If you’ve ever shopped for perennials you’ve undoubtedly seen the plant tags that growers stick in the pot. You know the ones. On one side they have a colorful photograph and on the other side they tell you to plant your plants in full or partial sun, in moist well-drained soil.
Chances are good that the tag also includes information on the height of the plant, its bloom time, and “proper” spacing. Here’s a tip for using that information on plant spacing: ignore it.
I’m willing to bet that most sources you consult will tell you to space your perennials approximately 18-24” apart. Don’t do it. If you do, you’ll probably regret it. Plan instead for a spacing more like 8-12 “ apart.
The farther apart you space your new perennials, the more you will find yourself battling weeds. The two feet that Walmart or White Flower Farm wants you to put between your Black-eyed susans is two feet of prime territory for weed seeds: lots of light, plenty of water, and no competition for soil nutrients.
Farmers figured this out decades ago: increased plant density, as a means of reducing weed pressure, has been standard practice in agriculture for many years. Study after study shows that the easiest way to prevent invasive weeds is to avoid giving them an opportunity to germinate to begin with. In prairie plantings, spacings of less than one plant per square foot (i.e. 12″ spacing) had greater susceptibility to weed invasion.
Planting your perennials more densely has additional benefits: the garden or meadow will look “filled in” much more quickly and, more importantly, will begin supporting wildlife much more quickly. Many of the mammals, insects, birds, and amphibians that wildlife gardeners want to encourage depend on having relatively dense cover. These animals much prefer the cover of your carex or goldenrod to empty exposure of mulch that would result from placing the plants two feet apart.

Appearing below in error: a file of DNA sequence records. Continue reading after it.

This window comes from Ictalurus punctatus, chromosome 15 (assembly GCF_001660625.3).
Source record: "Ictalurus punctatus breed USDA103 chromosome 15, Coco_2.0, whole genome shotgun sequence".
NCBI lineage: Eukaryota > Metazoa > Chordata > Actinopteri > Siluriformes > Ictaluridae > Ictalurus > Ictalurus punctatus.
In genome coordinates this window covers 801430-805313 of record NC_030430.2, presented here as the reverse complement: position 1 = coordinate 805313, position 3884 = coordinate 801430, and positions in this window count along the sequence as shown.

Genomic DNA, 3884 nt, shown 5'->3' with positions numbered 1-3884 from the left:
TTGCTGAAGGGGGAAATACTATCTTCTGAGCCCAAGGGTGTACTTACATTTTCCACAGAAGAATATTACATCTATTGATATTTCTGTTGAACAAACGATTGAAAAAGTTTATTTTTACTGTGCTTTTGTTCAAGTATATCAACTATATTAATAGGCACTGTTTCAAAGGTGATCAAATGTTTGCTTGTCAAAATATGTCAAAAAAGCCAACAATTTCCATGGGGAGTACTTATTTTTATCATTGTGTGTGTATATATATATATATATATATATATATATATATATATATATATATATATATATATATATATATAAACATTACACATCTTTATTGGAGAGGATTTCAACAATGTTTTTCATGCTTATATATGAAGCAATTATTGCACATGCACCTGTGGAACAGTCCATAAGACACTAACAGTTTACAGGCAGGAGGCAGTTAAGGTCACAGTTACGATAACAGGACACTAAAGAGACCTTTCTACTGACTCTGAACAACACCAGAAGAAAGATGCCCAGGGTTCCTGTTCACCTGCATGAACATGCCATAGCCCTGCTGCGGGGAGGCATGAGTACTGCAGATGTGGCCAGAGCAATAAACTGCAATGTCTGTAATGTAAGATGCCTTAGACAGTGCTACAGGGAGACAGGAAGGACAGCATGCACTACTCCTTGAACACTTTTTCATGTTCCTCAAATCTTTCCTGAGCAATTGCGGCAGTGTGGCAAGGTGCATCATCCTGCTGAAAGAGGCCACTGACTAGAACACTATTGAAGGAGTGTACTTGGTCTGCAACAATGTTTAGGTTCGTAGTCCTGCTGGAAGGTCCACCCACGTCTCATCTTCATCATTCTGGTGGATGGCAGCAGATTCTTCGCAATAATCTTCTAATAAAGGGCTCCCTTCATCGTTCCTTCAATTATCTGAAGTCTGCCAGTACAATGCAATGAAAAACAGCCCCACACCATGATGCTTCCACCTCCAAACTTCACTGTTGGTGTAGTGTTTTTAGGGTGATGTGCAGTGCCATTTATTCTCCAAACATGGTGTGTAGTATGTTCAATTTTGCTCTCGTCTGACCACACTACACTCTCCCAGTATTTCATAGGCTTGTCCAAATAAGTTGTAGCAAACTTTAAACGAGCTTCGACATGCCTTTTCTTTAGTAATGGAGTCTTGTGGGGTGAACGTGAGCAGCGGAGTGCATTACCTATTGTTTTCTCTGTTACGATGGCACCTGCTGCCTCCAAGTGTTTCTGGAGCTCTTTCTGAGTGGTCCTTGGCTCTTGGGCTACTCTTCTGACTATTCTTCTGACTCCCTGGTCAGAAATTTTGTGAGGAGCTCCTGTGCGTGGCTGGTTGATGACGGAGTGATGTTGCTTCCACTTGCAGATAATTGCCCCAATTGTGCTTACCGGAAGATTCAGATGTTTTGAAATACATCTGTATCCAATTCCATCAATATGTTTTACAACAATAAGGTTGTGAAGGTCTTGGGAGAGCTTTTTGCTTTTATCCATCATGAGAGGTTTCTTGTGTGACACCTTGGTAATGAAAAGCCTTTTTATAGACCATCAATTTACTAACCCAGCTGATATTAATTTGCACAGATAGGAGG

For the most part, when we are dealing with well-chosen native plants, you can forget the “plants need room to grow” myth: it just isn’t true. Claudia West, of North Creek Nurseries, likes to say, “Plants are social”. In nature they grow right beside each other, and have evolved strategies such as different bloom times, different root depths, and so on to do so. I’ve worked with Claudia on designs where the specification is one plant every 8 to 10 inches, and this approach almost always leads to a higher rate of planting success.
In fairness, the deep-rooted and relatively inexpensive landscape plugs that North Creek Nurseries sells make this kind of density feasible: a spacing of 8” requires nine times as many plants as a spacing of 24”. And many prairie or meadow installations work just fine with a more economical 12” spacing, which still results in using twice as many plants as the 18-24” suggested by most sources.
But even for a small project, if the budget is small the outcome is probably going to be better if you concentrate on getting the right density in a smaller area rather than spreading a small budget over too large of an area.